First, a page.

CEHD researcher investigates the demand shift of Twitter followers during March Madness
Every year, college basketball fans look forward to the month of March for one specific reason: March Madness.
The highly publicized NCAA tournament starts with 68 teams, each with the ultimate goal of taking home the championship.
To stay up to date on the tournament, fans use social media to connect with their favorite teams and to see the results of the competition. Committed fans even make their own March Madness bracket where they try to predict the results of each match up, and use social media to follow their teams throughout the tournament
Dr. Hyun-Woo Lee, fan behavior and sports experience scholar, decided to investigate this social media use in his most recent research to see how fan engagement with social media fluctuates during March Madness.
In this study, Lee investigates the demand shifters that are motivating fans to follow social media accounts within the context of the National Collegiate Athletic Association Division I Men’s Basketball Championship.
He explains this study focuses specifically on Twitter use, and how follower counts and engagement change throughout the March Madness tournament.
“Daily we tracked the changes in the number of followers of participating teams’ Twitter accounts as a proxy for fan interest and demand,” Lee says.
He says the study focuses on the unique demand shifters of each game performance, previous performance, and school performance factors during the annual single-elimination tournament.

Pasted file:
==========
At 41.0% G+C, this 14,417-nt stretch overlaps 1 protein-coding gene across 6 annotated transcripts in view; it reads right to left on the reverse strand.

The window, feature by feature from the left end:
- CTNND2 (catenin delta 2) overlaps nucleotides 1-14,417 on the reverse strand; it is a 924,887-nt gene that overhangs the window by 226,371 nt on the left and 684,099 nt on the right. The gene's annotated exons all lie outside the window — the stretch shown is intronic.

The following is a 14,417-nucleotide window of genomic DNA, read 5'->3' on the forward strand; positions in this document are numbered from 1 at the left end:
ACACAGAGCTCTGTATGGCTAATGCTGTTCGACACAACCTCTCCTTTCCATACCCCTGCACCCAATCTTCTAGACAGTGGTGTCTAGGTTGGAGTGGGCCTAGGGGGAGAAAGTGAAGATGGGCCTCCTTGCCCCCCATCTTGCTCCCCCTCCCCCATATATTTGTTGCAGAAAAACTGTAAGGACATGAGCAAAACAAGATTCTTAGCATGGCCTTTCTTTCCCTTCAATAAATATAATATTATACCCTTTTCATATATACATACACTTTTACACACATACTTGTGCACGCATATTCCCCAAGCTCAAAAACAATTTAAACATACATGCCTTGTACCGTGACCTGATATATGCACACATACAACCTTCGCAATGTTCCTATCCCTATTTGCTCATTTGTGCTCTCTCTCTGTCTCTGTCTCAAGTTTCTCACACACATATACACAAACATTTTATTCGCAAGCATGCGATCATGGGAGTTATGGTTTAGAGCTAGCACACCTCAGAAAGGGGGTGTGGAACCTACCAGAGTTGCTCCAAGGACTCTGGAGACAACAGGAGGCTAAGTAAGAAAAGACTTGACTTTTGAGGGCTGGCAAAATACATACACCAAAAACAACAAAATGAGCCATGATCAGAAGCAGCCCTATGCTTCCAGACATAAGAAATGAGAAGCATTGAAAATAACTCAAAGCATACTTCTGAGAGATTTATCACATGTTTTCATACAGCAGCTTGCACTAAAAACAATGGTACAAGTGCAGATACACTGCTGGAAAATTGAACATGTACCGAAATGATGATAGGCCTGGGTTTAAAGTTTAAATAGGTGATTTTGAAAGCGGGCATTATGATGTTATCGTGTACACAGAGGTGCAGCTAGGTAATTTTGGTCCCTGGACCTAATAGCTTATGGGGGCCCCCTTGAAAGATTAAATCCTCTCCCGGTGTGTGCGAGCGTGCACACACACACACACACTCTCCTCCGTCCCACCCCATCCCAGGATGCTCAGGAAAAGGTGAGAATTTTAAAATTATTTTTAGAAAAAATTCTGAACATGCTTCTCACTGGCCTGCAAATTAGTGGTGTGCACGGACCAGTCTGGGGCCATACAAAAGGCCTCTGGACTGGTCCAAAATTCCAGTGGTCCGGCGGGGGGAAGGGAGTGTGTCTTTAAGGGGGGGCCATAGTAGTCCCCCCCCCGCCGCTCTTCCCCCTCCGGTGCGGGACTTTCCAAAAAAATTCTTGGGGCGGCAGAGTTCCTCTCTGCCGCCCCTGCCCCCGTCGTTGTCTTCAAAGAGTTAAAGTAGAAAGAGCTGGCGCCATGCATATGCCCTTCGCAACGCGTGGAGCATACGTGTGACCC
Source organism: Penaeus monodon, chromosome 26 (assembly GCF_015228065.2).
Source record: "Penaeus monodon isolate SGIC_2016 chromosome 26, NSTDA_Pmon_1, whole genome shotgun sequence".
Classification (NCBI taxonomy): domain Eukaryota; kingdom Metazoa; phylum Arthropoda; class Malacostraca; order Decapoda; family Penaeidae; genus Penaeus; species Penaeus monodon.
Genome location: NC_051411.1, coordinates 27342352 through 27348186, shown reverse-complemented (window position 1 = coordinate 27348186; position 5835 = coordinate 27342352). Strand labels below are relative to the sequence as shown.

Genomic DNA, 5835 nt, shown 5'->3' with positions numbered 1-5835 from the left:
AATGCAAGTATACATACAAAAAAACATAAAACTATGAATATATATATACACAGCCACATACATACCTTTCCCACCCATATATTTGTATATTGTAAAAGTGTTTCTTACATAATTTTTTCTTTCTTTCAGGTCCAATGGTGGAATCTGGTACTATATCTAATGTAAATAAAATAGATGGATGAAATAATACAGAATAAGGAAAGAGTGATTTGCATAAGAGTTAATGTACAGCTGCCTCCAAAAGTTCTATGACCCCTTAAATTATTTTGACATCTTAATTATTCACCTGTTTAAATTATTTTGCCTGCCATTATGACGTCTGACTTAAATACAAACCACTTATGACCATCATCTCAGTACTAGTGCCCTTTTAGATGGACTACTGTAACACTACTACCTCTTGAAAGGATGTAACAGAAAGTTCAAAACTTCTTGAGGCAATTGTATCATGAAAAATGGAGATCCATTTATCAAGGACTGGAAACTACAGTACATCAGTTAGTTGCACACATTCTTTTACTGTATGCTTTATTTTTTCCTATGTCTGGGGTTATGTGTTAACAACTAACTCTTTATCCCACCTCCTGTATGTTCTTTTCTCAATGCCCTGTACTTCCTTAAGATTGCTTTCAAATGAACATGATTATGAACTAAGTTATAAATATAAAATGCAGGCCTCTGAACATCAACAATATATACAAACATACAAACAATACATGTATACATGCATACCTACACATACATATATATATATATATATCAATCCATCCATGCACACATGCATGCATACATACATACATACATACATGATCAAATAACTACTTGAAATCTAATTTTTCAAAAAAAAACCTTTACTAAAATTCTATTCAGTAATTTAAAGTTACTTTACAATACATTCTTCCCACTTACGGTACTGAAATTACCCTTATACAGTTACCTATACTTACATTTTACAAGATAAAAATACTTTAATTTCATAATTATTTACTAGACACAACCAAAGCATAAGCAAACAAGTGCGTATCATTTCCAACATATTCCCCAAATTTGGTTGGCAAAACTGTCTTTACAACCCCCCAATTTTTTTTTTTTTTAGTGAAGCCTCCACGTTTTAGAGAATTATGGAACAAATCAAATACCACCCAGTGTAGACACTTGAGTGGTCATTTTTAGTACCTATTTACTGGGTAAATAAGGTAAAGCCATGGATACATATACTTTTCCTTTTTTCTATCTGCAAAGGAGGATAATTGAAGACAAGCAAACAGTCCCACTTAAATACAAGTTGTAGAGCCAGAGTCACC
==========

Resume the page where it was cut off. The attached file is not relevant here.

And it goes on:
Why March Madness?
He explains the purpose of looking at social media use during March Madness is because the tournament is different compared to other sporting events.
“The reason we decided to look at March Madness is because the tournament is a very unique ecosystem,” Lee says. “There are dynamic relationships between teams and fans, as well as team and brand values of the university that are all influenced by the use of social media.”
Fans are intrigued by the surprise element of the tournament. The results of the tournament are almost always unexpected because there are major upsets by underdogs every year.
“Because these players are still students who are developing their skills and abilities, there is always a chance for major upsets in the tournament,” Lee says. “Upsets also act as huge publicity opportunities for schools and the teams to gain exposure on social media.”
He says that upsets are not the only thing that cause a surge in social media engagement. Factors such as team rankings, previous appearances/performances in the tournament and school ranking also resulted in an increase in Twitter followers.
Overall, as teams advance throughout the tournament, their followers on social media increase due to a variety of factors. He says it is important for social media accounts to capitalize on those factors to help increase social media and fan engagement.
At the end of the day, Lee says he hopes this research will act as a foundation for future marketing and public relations employees to use when creating social media strategies for their teams during the March Madness tournament.
“I think the data found in this research is a good initial step to using social media information as a proxy for fan engagement and interest,” Lee says.
He says it is essential for service providers and marketers in all industries, not just sports, to comprehend and recognize different consumer demand patterns in order to effectively engage with consumers on various types of social media platforms.
“We hope this research helps people within the Marketing, Communications and Public Relations field come up with a more systematic approach to social media that will help best highlight March Madness in the future,” Lee says.
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